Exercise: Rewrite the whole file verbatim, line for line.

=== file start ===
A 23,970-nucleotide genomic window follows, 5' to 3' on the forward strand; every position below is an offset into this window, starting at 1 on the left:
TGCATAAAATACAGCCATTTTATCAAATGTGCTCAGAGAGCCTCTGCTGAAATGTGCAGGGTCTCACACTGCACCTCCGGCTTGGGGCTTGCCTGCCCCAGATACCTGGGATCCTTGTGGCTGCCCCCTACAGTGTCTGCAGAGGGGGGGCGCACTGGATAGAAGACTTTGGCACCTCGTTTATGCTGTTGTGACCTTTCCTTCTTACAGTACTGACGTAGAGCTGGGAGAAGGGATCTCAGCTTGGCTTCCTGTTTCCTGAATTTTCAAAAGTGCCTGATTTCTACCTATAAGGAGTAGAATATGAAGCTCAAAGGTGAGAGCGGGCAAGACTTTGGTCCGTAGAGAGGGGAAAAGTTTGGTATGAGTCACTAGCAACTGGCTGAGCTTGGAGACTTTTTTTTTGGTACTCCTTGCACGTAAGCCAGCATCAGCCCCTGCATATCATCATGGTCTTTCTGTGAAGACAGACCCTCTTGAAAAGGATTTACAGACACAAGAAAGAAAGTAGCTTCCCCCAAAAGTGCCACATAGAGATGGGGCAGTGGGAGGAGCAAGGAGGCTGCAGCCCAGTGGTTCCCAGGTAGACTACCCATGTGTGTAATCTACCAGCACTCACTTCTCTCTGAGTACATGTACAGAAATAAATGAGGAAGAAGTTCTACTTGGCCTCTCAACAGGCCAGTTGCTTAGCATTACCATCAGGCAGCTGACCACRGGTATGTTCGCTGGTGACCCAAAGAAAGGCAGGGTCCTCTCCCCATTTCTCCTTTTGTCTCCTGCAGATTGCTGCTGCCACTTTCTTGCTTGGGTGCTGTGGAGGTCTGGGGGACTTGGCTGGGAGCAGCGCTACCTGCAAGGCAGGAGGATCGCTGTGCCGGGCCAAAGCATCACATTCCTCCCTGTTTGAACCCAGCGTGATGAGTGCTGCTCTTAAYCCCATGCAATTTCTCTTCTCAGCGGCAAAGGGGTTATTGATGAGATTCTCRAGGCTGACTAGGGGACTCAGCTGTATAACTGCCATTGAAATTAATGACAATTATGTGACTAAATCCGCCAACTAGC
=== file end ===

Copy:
A 23,970-nucleotide genomic window follows, 5' to 3' on the forward strand; every position below is an offset into this window, starting at 1 on the left:
TGCATAAAATACAGCCATTTTATCAAATGTGCTCAGAGAGCCTCTGCTGAAATGTGCAGGGTCTCACACTGCACCTCCGGCTTGGGGCTTGCCTGCCCCAGATACCTGGGATCCTTGTGGCTGCCCCCTACAGTGTCTGCAGAGGGGGGGCGCACTGGATAGAAGACTTTGGCACCTCGTTTATGCTGTTGTGACCTTTCCTTCTTACAGTACTGACGTAGAGCTGGGAGAAGGGATCTCAGCTTGGCTTCCTGTTTCCTGAATTTTCAAAAGTGCCTGATTTCTACCTATAAGGAGTAGAATATGAAGCTCAAAGGTGAGAGCGGGCAAGACTTTGGTCCGTAGAGAGGGGAAAAGTTTGGTATGAGTCACTAGCAACTGGCTGAGCTTGGAGACTTTTTTTTTGGTACTCCTTGCACGTAAGCCAGCATCAGCCCCTGCATATCATCATGGTCTTTCTGTGAAGACAGACCCTCTTGAAAAGGATTTACAGACACAAGAAAGAAAGTAGCTTCCCCCAAAAGTGCCACATAGAGATGGGGCAGTGGGAGGAGCAAGGAGGCTGCAGCCCAGTGGTTCCCAGGTAGACTACCCATGTGTGTAATCTACCAGCACTCACTTCTCTCTGAGTACATGTACAGAAATAAATGAGGAAGAAGTTCTACTTGGCCTCTCAACAGGCCAGTTGCTTAGCATTACCATCAGGCAGCTGACCACRGGTATGTTCGCTGGTGACCCAAAGAAAGGCAGGGTCCTCTCCCCATTTCTCCTTTTGTCTCCTGCAGATTGCTGCTGCCACTTTCTTGCTTGGGTGCTGTGGAGGTCTGGGGGACTTGGCTGGGAGCAGCGCTACCTGCAAGGCAGGAGGATCGCTGTGCCGGGCCAAAGCATCACATTCCTCCCTGTTTGAACCCAGCGTGATGAGTGCTGCTCTTAAYCCCATGCAATTTCTCTTCTCAGCGGCAAAGGGGTTATTGATGAGATTCTCRAGGCTGACTAGGGGACTCAGCTGTATAACTGCCATTGAAATTAATGACAATTATGTGACTAAATCCGCCAACTAGC